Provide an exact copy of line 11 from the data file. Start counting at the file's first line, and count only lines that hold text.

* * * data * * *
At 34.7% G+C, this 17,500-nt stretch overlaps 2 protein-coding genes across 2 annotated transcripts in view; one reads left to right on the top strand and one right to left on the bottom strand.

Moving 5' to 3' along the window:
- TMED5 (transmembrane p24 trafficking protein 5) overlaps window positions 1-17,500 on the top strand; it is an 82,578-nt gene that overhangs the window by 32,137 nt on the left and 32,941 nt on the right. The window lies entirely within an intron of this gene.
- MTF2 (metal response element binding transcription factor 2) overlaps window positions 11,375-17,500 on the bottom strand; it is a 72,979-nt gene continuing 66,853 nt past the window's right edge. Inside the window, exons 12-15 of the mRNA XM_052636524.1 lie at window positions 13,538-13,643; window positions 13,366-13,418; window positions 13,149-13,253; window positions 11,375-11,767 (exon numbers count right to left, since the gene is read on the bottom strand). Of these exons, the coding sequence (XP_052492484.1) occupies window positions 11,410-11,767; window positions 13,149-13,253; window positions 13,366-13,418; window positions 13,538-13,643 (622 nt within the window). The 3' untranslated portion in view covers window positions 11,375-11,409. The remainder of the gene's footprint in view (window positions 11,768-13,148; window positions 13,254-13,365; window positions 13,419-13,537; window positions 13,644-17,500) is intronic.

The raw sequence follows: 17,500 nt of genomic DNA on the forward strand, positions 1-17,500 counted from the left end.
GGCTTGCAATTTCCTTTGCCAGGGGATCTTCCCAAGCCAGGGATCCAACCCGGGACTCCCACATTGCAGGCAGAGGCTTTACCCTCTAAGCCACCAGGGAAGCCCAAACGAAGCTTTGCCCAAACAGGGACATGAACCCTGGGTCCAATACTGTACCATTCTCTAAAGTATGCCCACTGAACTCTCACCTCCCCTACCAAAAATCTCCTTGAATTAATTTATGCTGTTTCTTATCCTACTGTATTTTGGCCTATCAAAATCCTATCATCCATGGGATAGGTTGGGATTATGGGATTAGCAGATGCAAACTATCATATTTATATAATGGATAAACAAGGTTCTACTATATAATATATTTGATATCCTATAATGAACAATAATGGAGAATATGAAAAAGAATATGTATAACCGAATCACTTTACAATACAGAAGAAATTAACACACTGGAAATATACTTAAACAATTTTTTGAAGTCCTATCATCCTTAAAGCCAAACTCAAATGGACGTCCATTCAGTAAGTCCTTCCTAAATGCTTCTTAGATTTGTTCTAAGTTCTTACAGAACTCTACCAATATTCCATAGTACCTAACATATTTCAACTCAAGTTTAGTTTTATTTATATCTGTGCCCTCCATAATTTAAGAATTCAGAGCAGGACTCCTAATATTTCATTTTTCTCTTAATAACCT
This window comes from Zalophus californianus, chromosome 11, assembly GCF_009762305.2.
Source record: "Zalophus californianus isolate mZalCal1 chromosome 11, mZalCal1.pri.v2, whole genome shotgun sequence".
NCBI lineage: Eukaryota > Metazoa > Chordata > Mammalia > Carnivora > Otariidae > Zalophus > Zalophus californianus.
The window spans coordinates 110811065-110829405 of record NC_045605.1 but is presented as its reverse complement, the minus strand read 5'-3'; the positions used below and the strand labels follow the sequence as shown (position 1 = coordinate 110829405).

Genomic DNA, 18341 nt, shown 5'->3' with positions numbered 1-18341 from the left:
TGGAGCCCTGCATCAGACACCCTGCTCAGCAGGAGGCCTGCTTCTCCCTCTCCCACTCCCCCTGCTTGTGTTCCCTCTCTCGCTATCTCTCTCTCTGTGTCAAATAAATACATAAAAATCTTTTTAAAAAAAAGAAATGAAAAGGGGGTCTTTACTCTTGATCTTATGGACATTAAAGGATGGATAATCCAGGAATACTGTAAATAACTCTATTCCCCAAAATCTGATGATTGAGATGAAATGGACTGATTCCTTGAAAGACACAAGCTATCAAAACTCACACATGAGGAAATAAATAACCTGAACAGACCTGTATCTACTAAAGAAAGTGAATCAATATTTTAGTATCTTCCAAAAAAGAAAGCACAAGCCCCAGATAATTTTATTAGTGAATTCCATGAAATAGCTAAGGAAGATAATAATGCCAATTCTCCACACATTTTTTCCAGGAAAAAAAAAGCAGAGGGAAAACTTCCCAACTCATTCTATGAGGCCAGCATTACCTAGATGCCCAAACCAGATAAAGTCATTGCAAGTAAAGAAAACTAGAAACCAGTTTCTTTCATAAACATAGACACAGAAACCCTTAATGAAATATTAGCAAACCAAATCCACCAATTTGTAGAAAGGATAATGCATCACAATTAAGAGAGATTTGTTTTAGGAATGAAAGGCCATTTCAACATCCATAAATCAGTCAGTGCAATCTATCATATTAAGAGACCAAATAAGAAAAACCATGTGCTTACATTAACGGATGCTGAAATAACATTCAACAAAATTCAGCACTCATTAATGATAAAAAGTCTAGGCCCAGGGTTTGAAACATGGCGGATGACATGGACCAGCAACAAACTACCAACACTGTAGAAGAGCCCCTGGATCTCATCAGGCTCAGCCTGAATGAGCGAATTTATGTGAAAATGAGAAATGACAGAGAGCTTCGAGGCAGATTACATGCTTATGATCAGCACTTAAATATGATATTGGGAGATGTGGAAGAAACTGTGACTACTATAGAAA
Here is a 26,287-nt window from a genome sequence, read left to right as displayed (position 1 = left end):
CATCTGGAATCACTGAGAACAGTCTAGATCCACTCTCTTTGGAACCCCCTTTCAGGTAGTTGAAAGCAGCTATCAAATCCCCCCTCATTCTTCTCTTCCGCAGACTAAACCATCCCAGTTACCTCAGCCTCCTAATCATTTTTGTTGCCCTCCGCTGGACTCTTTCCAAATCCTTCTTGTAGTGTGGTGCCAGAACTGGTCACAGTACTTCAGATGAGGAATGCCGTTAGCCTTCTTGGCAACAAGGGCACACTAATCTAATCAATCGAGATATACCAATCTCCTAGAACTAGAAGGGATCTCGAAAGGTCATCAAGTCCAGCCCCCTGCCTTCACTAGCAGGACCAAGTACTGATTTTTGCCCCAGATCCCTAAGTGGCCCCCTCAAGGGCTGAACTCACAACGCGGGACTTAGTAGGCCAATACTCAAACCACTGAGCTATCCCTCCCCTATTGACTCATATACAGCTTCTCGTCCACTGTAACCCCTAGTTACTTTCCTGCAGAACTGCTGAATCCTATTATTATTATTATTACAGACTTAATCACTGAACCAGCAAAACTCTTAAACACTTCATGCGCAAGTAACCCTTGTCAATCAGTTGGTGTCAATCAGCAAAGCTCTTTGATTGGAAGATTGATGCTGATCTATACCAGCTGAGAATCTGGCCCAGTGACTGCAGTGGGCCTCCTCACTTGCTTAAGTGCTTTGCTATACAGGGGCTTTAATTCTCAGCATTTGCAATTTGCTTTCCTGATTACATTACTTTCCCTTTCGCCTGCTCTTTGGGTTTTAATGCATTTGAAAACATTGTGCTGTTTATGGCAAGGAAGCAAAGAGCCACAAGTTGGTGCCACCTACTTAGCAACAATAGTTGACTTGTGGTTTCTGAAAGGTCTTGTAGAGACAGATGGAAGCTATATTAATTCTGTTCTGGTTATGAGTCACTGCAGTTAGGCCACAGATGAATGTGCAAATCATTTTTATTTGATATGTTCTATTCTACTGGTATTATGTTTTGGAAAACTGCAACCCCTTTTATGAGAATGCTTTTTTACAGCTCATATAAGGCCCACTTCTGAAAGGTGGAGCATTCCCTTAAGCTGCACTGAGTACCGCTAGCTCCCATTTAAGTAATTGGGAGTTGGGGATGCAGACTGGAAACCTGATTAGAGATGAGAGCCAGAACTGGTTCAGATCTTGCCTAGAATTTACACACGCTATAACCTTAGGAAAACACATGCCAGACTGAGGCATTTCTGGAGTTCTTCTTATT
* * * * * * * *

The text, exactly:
Genomic DNA, 18341 nt, shown 5'->3' with positions numbered 1-18341 from the left: